The standard treatment of patients with metastatic, hormone-sensitive prostate cancer (mCSPC) currently consists of medical or surgical castration. The addition of a cytotoxic chemotherapy was unable to provide a survival benefit over castration alone in several clinical trials using different chemotherapy regimens.
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Even a preliminary clinical trial using a docetaxel-based chemohormonal combination did not show a survival benefit. In contrast, two more recently published clinical trials (CHAARTED and STAMPEDE) using docetaxel in combination with castration provided evidence for a substantial improvement in overall survival. The survival benefit was 14 and 22 months in the two trials. In addition, the CHAARTED trial showed that patients with high volume disease may benefit most from chemohormonal treatment.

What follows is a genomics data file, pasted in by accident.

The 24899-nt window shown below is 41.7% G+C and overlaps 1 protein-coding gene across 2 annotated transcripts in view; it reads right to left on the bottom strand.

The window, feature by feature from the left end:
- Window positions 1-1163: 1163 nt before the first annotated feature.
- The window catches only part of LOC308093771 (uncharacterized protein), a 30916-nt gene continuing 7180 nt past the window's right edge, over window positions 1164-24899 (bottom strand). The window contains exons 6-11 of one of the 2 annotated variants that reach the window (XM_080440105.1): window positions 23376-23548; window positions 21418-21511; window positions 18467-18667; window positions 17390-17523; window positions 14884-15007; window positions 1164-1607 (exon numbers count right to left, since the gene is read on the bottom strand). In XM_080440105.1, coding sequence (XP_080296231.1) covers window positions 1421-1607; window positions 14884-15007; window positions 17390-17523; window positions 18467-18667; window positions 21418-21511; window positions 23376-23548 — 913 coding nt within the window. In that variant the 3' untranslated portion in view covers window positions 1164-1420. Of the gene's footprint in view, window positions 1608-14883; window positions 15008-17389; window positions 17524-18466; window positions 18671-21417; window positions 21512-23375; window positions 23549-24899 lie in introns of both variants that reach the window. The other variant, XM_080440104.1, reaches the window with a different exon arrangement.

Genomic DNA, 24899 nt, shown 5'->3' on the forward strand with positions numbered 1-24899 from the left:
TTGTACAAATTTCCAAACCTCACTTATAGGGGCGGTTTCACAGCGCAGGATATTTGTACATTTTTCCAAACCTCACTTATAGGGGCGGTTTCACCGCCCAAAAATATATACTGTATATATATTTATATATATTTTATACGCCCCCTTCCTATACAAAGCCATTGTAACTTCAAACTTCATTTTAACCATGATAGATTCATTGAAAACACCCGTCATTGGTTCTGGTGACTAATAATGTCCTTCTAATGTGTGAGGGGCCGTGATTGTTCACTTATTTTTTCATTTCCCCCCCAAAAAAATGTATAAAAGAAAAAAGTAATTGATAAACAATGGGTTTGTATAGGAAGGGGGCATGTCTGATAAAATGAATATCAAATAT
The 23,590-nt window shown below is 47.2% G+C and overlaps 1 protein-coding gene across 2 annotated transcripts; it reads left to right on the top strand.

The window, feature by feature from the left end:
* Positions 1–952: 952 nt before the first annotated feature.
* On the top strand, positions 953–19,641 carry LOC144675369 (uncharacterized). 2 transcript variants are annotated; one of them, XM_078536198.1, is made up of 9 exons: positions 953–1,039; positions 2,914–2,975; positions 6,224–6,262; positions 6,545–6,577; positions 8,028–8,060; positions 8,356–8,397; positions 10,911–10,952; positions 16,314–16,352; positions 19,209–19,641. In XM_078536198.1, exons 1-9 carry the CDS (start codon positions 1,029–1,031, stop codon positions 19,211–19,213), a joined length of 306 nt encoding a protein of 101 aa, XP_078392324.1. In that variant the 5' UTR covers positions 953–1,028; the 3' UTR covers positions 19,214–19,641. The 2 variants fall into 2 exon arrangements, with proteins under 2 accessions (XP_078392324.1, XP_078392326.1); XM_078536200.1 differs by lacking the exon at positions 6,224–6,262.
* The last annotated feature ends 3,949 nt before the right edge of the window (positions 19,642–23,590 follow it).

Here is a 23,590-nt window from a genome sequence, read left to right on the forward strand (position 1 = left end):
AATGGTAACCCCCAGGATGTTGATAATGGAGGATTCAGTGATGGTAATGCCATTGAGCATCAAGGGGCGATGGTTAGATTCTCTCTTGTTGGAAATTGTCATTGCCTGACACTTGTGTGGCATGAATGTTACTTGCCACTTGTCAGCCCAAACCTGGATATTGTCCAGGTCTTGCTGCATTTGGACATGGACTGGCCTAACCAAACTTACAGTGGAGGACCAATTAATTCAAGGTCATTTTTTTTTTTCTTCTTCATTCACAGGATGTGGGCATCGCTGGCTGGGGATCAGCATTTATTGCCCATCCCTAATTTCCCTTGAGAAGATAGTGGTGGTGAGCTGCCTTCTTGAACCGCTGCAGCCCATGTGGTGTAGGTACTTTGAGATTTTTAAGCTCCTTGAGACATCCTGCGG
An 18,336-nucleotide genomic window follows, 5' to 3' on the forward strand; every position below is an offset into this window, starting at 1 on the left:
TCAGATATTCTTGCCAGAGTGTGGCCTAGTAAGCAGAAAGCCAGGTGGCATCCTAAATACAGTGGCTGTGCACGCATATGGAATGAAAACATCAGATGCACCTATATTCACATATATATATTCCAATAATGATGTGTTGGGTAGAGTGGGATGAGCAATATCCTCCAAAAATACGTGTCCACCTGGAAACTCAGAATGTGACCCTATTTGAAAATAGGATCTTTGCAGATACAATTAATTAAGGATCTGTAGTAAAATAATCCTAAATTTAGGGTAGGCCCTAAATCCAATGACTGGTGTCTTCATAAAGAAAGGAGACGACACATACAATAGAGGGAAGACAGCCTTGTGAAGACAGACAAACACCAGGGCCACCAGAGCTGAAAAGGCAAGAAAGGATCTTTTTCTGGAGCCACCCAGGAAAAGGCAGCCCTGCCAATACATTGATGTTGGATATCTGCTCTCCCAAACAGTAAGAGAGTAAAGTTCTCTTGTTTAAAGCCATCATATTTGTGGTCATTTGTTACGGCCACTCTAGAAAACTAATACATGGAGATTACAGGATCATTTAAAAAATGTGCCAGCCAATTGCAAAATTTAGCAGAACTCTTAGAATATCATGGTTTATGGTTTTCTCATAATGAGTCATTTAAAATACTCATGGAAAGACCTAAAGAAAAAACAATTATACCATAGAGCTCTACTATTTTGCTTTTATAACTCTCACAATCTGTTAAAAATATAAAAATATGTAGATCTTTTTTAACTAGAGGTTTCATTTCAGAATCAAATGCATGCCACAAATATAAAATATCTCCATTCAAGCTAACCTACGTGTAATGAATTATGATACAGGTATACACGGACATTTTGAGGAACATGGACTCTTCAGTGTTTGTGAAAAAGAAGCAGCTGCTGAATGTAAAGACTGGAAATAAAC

According to the current available evidence, the new standard of treatment for patients therefore consists of castration in combination with docetaxel-based chemotherapy and should be offered to all patients who are fit to receive chemotherapy.
Der Urologe. Ausg. A. 2016 Jul 18 [Epub ahead of print]
C-H Ohlmann, J Gschwend, K Miller
Klinik für Urologie und Kinderurologie, Universitätsklinikum des Saarlandes, Kirrbergerstr., 66421, Homburg/Saar, Deutschland. ., Klinik und Poliklinik für Urologie, der Technischen Universität München, Klinikum rechts der Isar, München, Deutschland., Klinik für Urologie, Charité, Berlin, Deutschland.